DOWNING Street has signalled for the first time that a vote to leave the EU could raise the prospect of a second Scottish independence plebiscite.

The warning came as David Cameron took a public swipe at Tory MP and London Mayor Boris Johnson, a leading light in the Leave campaign.

In barbed exchanges between the two big Tory beasts, the Prime Minister implied that, unlike him, Mr Johnson had a personal agenda to use the referendum to further his political career, with Downing Street his ultimate goal.

The Prime Minister used his statement to MPs to dismiss the idea – reportedly floated by Mr Johnson – that a Leave vote could be a prelude to securing a better deal in a second referendum.

Instead Mr Cameron made clear that a vote for Brexit would be followed by withdrawal negotiations under Article 50 of the Lisbon Treaty – the so-far unused procedure for leaving the EU.

Mr Cameron said: “Sadly, I’ve known a number of couples who have begun divorce proceedings, but I don’t know any who have begun divorce proceedings in order to renew their marriage vows.”

Around 200 business leaders have echoed Mr Cameron's concerns that Brexit would put the UK economy at risk in a letter to The Times. The signatories include the chairmen and chief executives 36 FTSE 100 companies, including Asda, BT, Mark & Spencer and Vodafone.

The Commons statement came as currency markets, spooked by the prospect of Brexit, saw sterling hit $1.40, its lowest level against the US currency for almost seven years.

No 10 normally issues a blanket response when asked about the prospect of a second independence referendum, citing the previous remarks of Nicola Sturgeon and her predecessor Alex Salmond that the 2014 poll was for a generation or even a lifetime.

But when asked yesterday if Mr Cameron believed those campaigning for Britain to leave the EU fully appreciated that one of the consequences of Brexit could be a second Scottish independence referendum, Mr Cameron’s spokeswoman replied: “There are many serious implications for the UK leaving the EU; no one knows the extent of them. That’s what those who are advocating Leave need to weigh up carefully and answer.”

Asked if Mr Cameron thought a vote to leave EU could lead to a Scottish vote in favour of independence, she added: “The PM is firmly focused on convincing people up and down the country that the best future for the United Kingdom is in the European Union.”

During Commons exchanges, Angus Robertson, the SNP leader, described the overwhelming extent of the support among Scottish politicians for the UK to remain in the EU.

He said: “If we are forced out of the EU, I am certain that the public in Scotland will demand a referendum on Scottish independence and we will protect our place in Europe.”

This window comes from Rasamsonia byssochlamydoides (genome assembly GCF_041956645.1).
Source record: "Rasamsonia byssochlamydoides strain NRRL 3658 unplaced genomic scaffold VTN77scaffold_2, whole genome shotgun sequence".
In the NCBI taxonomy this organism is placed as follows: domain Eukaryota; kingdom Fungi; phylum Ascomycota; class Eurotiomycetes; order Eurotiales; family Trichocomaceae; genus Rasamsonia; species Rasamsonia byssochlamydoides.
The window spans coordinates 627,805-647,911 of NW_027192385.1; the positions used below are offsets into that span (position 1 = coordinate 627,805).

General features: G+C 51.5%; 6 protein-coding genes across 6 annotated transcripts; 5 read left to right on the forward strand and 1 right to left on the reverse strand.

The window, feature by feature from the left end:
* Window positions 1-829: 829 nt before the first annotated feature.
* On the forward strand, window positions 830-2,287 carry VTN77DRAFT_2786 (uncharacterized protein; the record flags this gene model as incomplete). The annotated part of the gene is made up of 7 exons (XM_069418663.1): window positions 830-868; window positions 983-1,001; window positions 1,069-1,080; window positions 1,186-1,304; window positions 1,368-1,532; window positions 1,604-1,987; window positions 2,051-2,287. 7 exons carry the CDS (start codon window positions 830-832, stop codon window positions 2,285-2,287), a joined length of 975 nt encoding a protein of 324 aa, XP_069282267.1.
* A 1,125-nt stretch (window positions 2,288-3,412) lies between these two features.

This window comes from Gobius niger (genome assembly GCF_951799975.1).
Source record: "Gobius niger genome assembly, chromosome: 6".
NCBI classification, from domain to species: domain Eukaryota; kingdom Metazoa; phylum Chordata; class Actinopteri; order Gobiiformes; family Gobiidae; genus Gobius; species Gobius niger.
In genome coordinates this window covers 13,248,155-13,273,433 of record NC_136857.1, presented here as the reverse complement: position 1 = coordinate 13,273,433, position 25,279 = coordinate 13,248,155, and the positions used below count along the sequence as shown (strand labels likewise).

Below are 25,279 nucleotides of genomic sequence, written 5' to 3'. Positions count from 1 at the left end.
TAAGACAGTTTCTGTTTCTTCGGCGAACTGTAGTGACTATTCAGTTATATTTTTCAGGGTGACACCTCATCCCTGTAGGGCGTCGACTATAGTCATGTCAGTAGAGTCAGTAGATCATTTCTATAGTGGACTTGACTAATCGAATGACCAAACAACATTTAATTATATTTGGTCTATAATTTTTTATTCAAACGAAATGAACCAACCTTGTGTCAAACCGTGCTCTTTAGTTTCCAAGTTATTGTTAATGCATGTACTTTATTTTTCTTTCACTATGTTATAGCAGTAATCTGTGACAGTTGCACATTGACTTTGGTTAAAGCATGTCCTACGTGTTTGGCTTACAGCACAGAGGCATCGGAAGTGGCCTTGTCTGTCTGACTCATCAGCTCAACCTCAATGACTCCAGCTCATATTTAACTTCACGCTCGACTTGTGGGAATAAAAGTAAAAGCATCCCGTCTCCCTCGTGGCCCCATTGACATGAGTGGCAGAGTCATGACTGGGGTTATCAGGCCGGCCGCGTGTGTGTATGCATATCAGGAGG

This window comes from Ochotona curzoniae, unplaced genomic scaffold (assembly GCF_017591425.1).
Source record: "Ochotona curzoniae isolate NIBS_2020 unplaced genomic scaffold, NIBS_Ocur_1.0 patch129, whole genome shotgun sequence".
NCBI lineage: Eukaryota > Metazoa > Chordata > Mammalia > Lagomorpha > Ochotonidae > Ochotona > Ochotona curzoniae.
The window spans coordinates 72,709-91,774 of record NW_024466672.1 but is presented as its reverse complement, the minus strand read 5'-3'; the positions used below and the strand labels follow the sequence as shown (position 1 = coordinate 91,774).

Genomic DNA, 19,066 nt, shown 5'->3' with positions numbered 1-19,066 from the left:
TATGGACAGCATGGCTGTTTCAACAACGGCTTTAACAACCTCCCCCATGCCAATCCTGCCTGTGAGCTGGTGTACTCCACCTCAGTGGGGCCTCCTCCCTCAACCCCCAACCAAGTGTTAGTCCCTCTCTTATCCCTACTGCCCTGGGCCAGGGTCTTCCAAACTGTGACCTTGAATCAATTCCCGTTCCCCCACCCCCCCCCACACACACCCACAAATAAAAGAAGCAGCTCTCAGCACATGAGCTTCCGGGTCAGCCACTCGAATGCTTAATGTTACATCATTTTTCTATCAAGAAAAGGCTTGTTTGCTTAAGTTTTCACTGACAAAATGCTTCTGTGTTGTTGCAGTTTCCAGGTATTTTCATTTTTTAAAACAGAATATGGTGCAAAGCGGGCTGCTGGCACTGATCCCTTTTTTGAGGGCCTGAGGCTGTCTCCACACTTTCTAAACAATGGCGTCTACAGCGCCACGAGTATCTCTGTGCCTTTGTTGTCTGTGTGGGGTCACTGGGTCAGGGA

Mr Cameron replied by stressing that he would make a “positive case based around Britain being stronger, safer and better off” in the EU and added: “In terms of the vote in Scotland, this is one UK vote.”

His comments came after Ms Sturgeon predicted a Brexit would “almost certainly” lead to calls for another independence referendum.

The possibility of Scots voting to become independent from the UK in that event has been raised by several senior voices, including Tony Blair, Sir John Major, Nick Clegg and William Hague.

In December, Alan Johnson, the ex-Labour Home Secretary who is leading his party’s In campaign, said: “I don’t think there are many people who doubt if Britain votes to come out of Europe, Scotland will vote to come out of Britain.”

With well over 100 out of 320 Tory MPs backing Brexit, including several frontbenchers, the idea of a comradely contest up to the June 23 evaporated when Mr Cameron took a thinly-veiled swipe at Mr Johnson and his ambitions.

He told MPs: “I am not standing for re-election; I have no other agenda than what is best for our country.”

The PM mocked the London mayor’s suggestion that a Leave vote could be used to negotiate a better deal ahead of a second referendum, saying that decision in June would be final; the process of decoupling would start “straightaway”.

The Tory leader said the choice was between an “even greater Britain” by staying in or a “leap into the dark” by exiting the EU.

A day after the First Minister advised him not to campaign in Scotland because of his negative appeal, the PM told SNP MPs he was “looking forward to taking this message to Scotland” and smiled as he said he wanted to make the case for being “better together”.